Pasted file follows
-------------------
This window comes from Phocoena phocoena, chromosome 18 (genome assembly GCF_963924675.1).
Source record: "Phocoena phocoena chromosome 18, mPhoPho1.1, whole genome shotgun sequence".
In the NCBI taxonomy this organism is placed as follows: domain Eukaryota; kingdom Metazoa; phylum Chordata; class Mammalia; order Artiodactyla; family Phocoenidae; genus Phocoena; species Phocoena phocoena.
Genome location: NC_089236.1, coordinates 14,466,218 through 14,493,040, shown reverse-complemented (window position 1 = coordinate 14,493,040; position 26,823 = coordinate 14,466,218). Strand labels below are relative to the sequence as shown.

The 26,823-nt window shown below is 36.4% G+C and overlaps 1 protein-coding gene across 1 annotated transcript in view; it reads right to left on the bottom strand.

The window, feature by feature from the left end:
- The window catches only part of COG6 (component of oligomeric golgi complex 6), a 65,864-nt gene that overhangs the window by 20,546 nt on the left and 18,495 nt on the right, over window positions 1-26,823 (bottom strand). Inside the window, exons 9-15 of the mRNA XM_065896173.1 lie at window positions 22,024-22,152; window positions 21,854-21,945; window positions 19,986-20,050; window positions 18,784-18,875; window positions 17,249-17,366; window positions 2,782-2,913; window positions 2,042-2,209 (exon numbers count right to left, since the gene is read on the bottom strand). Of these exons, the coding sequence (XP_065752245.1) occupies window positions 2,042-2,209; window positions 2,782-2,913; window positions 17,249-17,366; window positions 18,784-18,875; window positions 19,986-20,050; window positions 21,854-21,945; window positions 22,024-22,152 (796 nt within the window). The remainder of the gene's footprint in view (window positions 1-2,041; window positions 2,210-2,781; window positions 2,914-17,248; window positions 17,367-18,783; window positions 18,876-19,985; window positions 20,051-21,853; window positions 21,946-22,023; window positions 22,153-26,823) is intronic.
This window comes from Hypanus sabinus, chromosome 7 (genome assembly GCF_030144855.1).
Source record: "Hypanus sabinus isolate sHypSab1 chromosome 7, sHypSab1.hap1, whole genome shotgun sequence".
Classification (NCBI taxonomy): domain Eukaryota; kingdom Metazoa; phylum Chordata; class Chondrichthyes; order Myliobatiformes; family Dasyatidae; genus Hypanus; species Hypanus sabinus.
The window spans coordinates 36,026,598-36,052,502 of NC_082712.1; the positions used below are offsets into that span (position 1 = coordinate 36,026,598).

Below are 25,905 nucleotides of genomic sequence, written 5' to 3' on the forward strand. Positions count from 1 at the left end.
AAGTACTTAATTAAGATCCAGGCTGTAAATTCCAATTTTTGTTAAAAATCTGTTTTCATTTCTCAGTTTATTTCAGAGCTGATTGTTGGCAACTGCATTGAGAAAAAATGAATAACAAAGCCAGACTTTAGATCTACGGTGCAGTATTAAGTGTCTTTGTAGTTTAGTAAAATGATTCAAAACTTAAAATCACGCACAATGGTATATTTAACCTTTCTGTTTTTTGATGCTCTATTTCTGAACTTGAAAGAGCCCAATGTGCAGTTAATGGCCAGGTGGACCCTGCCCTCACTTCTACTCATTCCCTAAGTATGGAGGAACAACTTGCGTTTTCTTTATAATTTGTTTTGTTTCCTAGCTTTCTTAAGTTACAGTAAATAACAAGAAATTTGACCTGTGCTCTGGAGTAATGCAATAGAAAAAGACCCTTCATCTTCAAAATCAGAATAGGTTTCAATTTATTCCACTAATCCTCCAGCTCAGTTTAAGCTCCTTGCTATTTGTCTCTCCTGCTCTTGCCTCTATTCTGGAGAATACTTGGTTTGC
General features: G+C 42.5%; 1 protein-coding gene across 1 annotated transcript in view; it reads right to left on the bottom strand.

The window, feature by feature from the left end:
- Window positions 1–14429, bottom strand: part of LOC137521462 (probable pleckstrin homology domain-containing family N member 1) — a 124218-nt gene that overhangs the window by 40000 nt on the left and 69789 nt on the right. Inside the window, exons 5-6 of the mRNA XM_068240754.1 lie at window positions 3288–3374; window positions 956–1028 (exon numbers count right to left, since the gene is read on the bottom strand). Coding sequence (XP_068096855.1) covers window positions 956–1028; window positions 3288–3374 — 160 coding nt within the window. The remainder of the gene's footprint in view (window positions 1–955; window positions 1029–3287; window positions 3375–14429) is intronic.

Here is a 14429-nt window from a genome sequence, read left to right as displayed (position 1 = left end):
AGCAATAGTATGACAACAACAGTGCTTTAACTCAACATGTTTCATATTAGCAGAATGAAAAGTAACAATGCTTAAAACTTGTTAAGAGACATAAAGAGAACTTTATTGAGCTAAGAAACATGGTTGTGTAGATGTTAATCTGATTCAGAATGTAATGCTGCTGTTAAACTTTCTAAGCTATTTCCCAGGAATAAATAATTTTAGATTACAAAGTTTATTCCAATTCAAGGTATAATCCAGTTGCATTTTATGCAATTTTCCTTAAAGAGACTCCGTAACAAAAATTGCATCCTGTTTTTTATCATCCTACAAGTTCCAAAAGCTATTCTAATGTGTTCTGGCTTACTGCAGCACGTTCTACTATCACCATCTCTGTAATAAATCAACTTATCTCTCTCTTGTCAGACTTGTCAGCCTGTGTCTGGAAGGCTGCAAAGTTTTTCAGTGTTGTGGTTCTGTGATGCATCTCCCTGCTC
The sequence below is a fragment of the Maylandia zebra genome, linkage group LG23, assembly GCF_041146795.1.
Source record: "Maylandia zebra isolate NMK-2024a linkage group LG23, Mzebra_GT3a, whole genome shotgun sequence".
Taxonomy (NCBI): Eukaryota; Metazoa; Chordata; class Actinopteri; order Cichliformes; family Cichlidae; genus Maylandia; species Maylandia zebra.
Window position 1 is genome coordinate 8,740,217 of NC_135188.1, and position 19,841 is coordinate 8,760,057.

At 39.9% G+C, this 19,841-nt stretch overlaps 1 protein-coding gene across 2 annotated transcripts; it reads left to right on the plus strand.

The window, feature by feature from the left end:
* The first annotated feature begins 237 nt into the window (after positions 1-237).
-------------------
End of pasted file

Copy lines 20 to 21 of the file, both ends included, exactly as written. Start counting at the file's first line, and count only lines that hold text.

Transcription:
Source record: "Maylandia zebra isolate NMK-2024a linkage group LG23, Mzebra_GT3a, whole genome shotgun sequence".
Taxonomy (NCBI): Eukaryota; Metazoa; Chordata; class Actinopteri; order Cichliformes; family Cichlidae; genus Maylandia; species Maylandia zebra.